Mom, heartbroken at the loss of her 57-year love, passed four years later from cancer. Her ability to fight had ebbed, all due to the greed of a few bankers and the malfeasance of corrupt politicians.
Thank you for allowing me a reason to put a piece of this heart wrenching story in writing. It was cathartic. I had buried it.
Reflection: Crisis Had Long-Term Effects on Human Services
William Emmet, Founding Member of the National Alliance on Mental Illness (NAMI) of Rhode Island and former COO of NAMI’s national organization.
I think it’s important to acknowledge that, on some level, all Rhode Islanders were affected by the implosion. Just look at what happened to the state budget as the Sundlun administration grappled with restoring any funds to the families who lost money.
From my narrow perspective at the time, I know mental health and, basically, all human services saw cuts year after year for the balance of the decade and beyond. Sure, there were other factors, but the credit union debacle loomed over government functions in the 1990s in much the way Curt Schilling and 38 Studios have done in recent years. In mental health, this was all the more noticeable because the 1980s had been a time of growth and innovation marked by such initiatives as the housing bond issues of 1986, 1988, and 1990.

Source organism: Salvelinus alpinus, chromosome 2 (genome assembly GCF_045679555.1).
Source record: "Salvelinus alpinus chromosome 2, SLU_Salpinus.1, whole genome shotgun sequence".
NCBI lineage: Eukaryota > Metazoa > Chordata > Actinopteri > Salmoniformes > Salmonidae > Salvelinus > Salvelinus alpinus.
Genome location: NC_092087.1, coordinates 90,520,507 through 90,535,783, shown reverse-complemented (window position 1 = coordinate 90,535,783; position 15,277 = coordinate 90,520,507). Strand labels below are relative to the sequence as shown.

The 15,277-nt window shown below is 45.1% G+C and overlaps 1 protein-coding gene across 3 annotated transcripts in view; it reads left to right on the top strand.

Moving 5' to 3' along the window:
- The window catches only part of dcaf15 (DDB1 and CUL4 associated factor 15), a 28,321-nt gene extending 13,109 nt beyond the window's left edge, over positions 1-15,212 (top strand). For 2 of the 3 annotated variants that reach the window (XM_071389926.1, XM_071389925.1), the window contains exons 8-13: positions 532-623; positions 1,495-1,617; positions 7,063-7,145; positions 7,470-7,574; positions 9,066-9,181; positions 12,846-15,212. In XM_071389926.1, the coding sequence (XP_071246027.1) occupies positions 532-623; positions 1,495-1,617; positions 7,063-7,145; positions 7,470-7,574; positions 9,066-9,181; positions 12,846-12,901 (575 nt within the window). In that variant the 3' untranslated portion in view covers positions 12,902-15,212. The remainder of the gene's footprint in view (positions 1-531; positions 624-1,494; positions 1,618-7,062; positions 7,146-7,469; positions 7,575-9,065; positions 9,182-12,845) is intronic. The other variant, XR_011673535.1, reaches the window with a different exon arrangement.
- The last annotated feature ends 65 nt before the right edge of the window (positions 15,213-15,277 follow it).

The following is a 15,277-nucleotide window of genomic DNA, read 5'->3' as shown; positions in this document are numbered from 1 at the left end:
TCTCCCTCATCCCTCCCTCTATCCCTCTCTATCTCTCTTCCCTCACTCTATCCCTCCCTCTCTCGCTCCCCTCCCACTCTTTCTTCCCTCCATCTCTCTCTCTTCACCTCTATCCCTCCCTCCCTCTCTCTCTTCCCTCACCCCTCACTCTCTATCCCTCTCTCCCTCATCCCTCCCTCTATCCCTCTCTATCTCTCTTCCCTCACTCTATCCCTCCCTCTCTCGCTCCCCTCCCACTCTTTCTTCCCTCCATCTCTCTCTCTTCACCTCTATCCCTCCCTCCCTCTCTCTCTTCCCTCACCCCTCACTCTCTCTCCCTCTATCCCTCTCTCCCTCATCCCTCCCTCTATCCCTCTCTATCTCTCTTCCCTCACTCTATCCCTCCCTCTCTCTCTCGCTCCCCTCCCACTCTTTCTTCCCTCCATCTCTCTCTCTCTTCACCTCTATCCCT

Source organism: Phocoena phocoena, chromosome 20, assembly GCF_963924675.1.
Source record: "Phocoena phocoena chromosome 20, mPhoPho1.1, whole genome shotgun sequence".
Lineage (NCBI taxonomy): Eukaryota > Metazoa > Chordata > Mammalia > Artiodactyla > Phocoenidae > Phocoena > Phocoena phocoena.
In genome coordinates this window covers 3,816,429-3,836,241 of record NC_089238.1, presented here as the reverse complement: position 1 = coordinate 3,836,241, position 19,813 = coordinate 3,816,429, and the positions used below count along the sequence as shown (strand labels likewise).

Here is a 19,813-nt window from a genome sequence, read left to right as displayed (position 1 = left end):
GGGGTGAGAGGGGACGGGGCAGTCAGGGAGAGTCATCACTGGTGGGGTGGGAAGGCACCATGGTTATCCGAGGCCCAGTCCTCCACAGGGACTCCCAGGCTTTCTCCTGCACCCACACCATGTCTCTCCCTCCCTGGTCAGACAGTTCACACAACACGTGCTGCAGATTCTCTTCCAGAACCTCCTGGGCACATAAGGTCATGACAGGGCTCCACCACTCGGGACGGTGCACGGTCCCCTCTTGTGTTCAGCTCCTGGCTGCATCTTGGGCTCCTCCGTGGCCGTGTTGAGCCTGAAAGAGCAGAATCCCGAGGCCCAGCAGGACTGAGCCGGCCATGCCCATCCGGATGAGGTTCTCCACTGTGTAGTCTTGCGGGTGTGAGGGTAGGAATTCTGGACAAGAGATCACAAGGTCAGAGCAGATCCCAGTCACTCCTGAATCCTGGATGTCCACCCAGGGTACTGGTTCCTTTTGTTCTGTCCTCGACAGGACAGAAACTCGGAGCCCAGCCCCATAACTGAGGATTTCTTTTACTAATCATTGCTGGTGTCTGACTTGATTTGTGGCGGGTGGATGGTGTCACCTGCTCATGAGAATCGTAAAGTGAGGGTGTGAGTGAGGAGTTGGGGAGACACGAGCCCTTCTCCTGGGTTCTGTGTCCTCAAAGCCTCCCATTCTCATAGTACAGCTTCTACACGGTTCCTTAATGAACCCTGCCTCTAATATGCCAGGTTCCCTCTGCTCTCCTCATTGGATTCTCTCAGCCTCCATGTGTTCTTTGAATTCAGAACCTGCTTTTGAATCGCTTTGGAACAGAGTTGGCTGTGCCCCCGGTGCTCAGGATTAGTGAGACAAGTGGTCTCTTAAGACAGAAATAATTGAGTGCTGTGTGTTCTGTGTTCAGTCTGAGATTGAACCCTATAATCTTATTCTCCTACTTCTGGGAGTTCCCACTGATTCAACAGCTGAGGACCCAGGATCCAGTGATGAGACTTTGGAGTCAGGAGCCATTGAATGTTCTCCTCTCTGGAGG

From 1991 on, however, mental health advocacy was mostly about figuring out which holes in the leaking ship would be most damaging and then trying to plug them. Gradually, the innovators who had advanced community mental health in RI moved on and the system foundered.
Reflection: Losing Trust in the American Dream
Nancy Thomas, Cranston, Rhode Island